Second, what is: "A measure of competitive success . . ."? Ok, Ok, I know you're smart enough to figure out what the writer probably meant. But why prolong and confuse the issue using such bizarre construction? Remember the old term, KISS: Keep It Simple, Stupid. No one, no matter how intelligent, resents easily understood writing.

Third, the word: "evidence" is either misspelled or misused. The only way this part of the sentence makes any sense is to say: "A measure of competitive success of Micron PC systems is evidenced in over 50 awards . . ." One missing letter and the whole thing falls apart.

Fourth, and this one may not be Micron's fault, but why does the word "Editors'" as in ". . . Editors' Choice Award from PC Magazine, . . ." carry the apostrophe after the letter "s" and the word "Analyst's" as in ". . . Analyst's Choice Awards from PC Week magazine." carry the apostrophe before the last "s"? Even after consulting my copy of The Chicago Manual of Style I still feel queasy. These are the sort of puzzles that chop average copywriters off at the knees. It could simply be a matter of how each magazine refers to their editors or analysts. In the possessive or singularly. So, PC Magazine runs this sort of thing past all their editors, while PC Week magazine uses only a single analyst to compile his or her Choice Awards? Picking nits? Maybe, but why make this harder to read than it already is?          >>>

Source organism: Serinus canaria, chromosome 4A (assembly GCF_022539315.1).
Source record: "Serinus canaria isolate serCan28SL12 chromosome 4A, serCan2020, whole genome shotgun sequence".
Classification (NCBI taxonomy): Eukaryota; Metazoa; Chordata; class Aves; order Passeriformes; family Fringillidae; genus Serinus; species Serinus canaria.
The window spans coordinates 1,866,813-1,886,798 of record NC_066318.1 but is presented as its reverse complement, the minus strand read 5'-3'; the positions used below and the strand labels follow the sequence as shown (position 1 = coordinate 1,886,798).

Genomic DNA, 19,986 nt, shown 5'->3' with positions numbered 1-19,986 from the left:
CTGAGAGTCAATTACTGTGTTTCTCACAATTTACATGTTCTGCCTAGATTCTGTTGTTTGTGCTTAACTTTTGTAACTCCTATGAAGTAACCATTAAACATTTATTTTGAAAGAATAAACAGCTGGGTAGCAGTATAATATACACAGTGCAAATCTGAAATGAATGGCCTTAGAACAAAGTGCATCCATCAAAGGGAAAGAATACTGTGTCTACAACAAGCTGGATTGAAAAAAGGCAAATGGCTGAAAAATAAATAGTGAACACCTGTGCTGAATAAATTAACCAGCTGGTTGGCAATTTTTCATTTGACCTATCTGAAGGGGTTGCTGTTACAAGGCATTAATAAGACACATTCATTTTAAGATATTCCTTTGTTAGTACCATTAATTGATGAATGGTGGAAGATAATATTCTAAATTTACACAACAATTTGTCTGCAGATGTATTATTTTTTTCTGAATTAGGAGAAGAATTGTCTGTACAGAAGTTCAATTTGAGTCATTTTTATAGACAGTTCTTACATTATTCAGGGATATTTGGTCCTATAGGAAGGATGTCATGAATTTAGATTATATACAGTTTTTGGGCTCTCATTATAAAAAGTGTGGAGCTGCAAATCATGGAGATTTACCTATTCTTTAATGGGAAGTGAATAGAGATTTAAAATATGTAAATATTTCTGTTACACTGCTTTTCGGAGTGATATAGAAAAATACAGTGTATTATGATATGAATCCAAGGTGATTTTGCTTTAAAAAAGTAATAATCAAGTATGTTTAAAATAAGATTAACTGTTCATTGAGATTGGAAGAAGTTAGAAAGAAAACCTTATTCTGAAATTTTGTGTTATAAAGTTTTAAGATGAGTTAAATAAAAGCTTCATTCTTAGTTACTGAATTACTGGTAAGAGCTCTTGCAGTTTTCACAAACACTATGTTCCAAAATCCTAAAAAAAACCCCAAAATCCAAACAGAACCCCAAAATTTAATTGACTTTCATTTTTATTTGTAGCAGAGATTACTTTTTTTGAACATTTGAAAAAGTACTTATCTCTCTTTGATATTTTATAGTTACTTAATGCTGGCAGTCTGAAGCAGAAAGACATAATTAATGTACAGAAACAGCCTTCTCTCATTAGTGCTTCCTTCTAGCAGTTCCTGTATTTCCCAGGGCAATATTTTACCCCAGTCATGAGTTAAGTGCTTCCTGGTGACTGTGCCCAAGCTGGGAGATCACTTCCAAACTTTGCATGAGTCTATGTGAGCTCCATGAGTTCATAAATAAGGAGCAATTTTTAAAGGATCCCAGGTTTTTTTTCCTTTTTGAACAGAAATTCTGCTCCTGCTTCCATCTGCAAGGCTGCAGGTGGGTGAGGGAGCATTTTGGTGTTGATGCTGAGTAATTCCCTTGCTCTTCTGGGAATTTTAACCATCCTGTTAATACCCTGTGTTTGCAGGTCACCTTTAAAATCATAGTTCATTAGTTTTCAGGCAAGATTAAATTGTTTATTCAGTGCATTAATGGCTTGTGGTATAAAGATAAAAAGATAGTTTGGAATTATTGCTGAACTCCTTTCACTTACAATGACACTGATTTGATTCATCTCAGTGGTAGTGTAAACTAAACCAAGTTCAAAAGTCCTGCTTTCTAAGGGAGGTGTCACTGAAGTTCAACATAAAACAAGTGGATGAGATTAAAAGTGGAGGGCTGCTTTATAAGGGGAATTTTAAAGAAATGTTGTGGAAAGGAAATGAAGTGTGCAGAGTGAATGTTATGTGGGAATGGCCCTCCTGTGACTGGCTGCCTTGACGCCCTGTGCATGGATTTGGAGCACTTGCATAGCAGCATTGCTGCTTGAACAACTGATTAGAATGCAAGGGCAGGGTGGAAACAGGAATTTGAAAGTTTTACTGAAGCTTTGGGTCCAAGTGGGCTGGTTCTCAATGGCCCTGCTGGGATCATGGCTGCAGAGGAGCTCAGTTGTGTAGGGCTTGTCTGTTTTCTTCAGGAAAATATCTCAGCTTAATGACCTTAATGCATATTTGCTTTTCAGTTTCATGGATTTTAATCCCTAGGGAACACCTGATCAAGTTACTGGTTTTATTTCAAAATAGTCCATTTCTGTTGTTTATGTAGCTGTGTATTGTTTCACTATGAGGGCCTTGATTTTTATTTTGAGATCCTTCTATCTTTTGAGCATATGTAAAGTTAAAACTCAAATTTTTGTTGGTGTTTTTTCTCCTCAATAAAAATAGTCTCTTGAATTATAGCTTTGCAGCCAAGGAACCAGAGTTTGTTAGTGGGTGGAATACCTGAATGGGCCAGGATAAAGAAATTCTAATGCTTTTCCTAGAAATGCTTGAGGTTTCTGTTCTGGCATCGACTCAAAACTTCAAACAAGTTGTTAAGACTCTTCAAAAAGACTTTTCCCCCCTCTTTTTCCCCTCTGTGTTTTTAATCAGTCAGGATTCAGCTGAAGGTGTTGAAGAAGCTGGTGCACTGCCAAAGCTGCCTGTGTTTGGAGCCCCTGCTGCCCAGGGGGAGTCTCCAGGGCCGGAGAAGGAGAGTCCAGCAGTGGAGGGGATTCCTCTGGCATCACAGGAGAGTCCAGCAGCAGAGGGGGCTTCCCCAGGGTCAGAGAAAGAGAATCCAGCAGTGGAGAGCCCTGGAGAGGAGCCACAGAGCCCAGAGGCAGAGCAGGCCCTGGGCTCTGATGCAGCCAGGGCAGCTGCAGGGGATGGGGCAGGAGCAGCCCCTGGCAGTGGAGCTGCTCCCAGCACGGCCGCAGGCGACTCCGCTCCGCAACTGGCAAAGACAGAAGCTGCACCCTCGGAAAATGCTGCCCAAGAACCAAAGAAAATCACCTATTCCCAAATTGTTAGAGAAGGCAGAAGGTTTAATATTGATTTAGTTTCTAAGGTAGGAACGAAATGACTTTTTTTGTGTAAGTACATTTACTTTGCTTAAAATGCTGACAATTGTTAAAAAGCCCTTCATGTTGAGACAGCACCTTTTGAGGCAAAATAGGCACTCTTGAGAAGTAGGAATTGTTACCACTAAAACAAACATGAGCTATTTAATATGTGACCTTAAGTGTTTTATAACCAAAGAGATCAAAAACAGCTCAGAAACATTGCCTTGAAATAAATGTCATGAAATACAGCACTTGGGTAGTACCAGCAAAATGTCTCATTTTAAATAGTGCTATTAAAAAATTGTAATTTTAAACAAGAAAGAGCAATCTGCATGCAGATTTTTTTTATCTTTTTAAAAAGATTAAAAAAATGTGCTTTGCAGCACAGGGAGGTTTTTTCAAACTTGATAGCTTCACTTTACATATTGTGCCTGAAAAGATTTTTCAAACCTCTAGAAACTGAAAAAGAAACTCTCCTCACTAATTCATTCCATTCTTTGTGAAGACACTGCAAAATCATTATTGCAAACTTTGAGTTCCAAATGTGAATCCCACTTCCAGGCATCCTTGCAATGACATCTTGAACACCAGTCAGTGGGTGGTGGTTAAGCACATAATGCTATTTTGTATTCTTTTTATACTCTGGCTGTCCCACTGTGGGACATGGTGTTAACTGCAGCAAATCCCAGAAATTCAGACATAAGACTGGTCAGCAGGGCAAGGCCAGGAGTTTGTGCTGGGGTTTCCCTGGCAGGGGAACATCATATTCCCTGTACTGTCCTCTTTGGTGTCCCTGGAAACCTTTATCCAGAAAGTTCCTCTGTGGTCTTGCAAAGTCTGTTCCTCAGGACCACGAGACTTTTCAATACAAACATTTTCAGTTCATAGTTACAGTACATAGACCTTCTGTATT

Third Sentence: "And through relationships with Intel, Novell, and Microsoft, you can be assured that Micron delivers some of the most tightly integrated system solutions and the widest range of system configurations available anywhere."


What's Wrong?

First, I've got no beef with starting a sentence with the word: "And . . ." It makes what's written sound more conversational. And if you can write like you're talking to someone, then you're half way to convincing them to buy your product or service.

Second, whoo, boy, here we go again. This time a 32-word sentence. My gripe, the same as in sentences one and two.

Third, why would anyone assume that Micron's relationship with Intel, Novell, or Microsoft assures they deliver ". . . tightly integrated system solutions . . ."? Look, I know what they're getting at as well as you do, but again they've made us suspect what they're selling by employing clumsy, unclear usage.

Fourth, if the terms ". . . high-performance, memory-intensive . . ." from the first sentence are hyphenated, why not the following term in this sentence: ". . . tightly integrated . . ."? Personal choice by the writer and editor? Maybe, but if you adopt a convention, stay with it. Otherwise, it ain't no convention.

All this said, I think it's important to add I harbor no ill will toward this company. Or, for that matter, anyone who's ever worked there. Quite the contrary, I think this firm does a great job doing what they do best. But when it comes to killer ads and the resultant record-breaking sales, they'll be better off giving me a jingle next time they need ad copy written.